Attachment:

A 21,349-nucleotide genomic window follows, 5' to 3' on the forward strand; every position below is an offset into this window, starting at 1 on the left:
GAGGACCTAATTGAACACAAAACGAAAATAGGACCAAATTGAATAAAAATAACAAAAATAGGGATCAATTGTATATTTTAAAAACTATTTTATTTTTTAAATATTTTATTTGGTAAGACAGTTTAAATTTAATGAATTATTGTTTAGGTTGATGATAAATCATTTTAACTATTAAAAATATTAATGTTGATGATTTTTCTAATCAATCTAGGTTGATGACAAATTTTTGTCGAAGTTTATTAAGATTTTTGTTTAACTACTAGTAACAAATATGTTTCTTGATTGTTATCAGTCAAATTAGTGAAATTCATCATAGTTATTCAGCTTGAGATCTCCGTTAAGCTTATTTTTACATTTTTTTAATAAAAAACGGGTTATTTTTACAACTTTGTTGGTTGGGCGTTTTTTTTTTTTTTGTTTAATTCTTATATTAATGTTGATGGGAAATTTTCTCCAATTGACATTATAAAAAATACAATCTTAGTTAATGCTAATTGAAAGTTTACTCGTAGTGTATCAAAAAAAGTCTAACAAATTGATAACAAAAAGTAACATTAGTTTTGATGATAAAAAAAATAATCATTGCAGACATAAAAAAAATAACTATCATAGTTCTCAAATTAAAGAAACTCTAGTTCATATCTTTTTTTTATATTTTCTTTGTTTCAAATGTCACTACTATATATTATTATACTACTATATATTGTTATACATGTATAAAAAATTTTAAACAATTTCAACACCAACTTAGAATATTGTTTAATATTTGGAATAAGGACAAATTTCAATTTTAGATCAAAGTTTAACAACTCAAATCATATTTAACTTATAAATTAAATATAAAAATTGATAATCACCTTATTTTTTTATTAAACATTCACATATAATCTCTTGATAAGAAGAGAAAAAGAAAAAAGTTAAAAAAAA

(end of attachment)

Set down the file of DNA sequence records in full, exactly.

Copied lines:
A 21,349-nucleotide genomic window follows, 5' to 3' on the forward strand; every position below is an offset into this window, starting at 1 on the left:
GAGGACCTAATTGAACACAAAACGAAAATAGGACCAAATTGAATAAAAATAACAAAAATAGGGATCAATTGTATATTTTAAAAACTATTTTATTTTTTAAATATTTTATTTGGTAAGACAGTTTAAATTTAATGAATTATTGTTTAGGTTGATGATAAATCATTTTAACTATTAAAAATATTAATGTTGATGATTTTTCTAATCAATCTAGGTTGATGACAAATTTTTGTCGAAGTTTATTAAGATTTTTGTTTAACTACTAGTAACAAATATGTTTCTTGATTGTTATCAGTCAAATTAGTGAAATTCATCATAGTTATTCAGCTTGAGATCTCCGTTAAGCTTATTTTTACATTTTTTTAATAAAAAACGGGTTATTTTTACAACTTTGTTGGTTGGGCGTTTTTTTTTTTTTTGTTTAATTCTTATATTAATGTTGATGGGAAATTTTCTCCAATTGACATTATAAAAAATACAATCTTAGTTAATGCTAATTGAAAGTTTACTCGTAGTGTATCAAAAAAAGTCTAACAAATTGATAACAAAAAGTAACATTAGTTTTGATGATAAAAAAAATAATCATTGCAGACATAAAAAAAATAACTATCATAGTTCTCAAATTAAAGAAACTCTAGTTCATATCTTTTTTTTATATTTTCTTTGTTTCAAATGTCACTACTATATATTATTATACTACTATATATTGTTATACATGTATAAAAAATTTTAAACAATTTCAACACCAACTTAGAATATTGTTTAATATTTGGAATAAGGACAAATTTCAATTTTAGATCAAAGTTTAACAACTCAAATCATATTTAACTTATAAATTAAATATAAAAATTGATAATCACCTTATTTTTTTATTAAACATTCACATATAATCTCTTGATAAGAAGAGAAAAAGAAAAAAGTTAAAAAAAA